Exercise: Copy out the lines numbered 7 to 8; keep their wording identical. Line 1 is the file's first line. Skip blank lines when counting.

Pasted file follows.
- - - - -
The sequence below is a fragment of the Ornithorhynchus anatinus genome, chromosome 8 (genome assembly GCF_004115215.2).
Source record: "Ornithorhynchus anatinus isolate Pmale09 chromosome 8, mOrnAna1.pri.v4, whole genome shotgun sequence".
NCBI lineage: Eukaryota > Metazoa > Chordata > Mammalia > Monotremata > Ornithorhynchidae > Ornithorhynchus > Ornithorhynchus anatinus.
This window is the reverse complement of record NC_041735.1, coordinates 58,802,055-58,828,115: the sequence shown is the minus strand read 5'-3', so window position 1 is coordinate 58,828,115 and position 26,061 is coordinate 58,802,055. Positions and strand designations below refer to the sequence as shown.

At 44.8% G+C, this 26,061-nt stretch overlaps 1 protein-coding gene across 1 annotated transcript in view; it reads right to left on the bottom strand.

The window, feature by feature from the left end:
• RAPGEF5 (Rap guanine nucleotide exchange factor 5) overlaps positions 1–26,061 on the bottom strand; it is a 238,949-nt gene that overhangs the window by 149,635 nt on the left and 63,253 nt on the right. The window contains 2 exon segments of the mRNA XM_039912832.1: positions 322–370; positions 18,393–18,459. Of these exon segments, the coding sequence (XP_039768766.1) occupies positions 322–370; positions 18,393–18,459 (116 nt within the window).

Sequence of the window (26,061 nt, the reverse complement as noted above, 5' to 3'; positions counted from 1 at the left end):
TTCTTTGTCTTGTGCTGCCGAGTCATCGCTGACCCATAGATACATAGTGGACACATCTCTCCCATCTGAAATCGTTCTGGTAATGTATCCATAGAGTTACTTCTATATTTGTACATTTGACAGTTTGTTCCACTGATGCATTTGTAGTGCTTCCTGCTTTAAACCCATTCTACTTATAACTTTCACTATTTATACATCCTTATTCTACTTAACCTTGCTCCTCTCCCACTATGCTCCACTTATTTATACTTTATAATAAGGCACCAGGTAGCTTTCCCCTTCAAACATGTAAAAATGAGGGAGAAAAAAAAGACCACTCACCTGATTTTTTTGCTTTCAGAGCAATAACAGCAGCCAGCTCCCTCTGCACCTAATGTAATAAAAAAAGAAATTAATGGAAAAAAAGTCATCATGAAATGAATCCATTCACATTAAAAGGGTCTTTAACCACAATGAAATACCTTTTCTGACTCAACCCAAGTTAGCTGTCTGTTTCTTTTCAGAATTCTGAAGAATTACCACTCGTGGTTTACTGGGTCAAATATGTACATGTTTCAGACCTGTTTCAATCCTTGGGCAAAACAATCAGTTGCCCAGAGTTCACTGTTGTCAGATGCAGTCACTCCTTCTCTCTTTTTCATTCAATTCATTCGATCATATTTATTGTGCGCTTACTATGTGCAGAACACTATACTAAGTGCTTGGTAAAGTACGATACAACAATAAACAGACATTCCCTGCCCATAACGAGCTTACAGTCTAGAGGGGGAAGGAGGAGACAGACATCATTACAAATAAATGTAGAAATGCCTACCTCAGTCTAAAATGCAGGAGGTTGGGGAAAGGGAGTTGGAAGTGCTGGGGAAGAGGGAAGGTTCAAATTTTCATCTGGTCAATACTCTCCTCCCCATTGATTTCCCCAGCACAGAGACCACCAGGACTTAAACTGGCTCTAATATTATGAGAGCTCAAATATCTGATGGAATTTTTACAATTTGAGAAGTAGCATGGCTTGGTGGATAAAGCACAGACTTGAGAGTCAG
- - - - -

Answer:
• RAPGEF5 (Rap guanine nucleotide exchange factor 5) overlaps positions 1–26,061 on the bottom strand; it is a 238,949-nt gene that overhangs the window by 149,635 nt on the left and 63,253 nt on the right. The window contains 2 exon segments of the mRNA XM_039912832.1: positions 322–370; positions 18,393–18,459. Of these exon segments, the coding sequence (XP_039768766.1) occupies positions 322–370; positions 18,393–18,459 (116 nt within the window).

Sequence of the window (26,061 nt, the reverse complement as noted above, 5' to 3'; positions counted from 1 at the left end):